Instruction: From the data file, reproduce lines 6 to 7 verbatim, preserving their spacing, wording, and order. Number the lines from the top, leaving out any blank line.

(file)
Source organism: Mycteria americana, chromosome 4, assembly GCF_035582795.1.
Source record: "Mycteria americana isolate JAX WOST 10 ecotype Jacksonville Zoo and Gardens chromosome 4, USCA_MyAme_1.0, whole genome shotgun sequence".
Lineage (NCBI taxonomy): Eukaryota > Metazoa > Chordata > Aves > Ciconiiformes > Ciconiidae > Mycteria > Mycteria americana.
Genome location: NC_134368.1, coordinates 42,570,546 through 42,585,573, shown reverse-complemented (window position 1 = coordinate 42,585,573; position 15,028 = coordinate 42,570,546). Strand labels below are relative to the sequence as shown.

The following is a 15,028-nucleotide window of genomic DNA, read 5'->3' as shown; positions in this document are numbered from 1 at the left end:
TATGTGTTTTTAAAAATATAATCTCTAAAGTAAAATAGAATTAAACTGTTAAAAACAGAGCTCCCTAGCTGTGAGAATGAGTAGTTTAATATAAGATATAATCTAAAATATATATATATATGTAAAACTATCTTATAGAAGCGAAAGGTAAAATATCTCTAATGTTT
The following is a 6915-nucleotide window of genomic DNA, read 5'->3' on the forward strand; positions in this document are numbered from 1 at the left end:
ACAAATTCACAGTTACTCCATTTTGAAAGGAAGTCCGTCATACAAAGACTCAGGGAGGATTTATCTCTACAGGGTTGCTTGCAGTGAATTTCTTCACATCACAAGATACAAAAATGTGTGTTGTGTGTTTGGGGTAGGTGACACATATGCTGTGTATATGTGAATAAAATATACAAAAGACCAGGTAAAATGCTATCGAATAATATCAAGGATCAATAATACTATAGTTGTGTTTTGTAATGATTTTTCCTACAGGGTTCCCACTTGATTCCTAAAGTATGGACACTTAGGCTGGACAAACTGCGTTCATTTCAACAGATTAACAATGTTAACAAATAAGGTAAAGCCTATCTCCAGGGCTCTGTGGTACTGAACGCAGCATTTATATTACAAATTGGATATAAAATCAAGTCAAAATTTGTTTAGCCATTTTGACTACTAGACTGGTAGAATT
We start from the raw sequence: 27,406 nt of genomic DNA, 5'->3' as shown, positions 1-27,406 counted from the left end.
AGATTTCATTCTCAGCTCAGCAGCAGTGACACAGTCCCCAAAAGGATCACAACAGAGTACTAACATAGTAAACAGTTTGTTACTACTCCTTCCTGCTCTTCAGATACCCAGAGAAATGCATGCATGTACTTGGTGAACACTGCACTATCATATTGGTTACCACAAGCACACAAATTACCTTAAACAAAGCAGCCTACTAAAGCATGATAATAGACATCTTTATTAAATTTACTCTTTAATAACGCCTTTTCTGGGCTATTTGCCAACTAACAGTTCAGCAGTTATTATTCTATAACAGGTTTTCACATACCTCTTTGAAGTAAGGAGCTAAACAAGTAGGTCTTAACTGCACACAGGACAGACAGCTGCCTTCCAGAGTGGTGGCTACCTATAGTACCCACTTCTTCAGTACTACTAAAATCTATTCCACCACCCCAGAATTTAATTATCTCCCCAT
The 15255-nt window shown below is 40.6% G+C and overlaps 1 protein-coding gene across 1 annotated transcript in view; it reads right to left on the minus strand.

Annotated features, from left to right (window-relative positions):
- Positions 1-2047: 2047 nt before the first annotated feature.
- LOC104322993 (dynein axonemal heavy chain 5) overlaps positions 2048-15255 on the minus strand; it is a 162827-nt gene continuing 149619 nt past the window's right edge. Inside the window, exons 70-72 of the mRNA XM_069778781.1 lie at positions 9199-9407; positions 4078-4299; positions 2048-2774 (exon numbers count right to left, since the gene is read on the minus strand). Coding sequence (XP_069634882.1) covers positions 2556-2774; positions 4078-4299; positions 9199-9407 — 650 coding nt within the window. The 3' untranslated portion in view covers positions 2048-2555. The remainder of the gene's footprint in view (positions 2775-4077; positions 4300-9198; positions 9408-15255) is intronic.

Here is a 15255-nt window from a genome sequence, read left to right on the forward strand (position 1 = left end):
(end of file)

TATGTGTTTTTAAAAATATAATCTCTAAAGTAAAATAGAATTAAACTGTTAAAAACAGAGCTCCCTAGCTGTGAGAATGAGTAGTTTAATATAAGATATAATCTAAAATATATATATATATGTAAAACTATCTTATAGAAGCGAAAGGTAAAATATCTCTAATGTTT
The following is a 6915-nucleotide window of genomic DNA, read 5'->3' on the forward strand; positions in this document are numbered from 1 at the left end: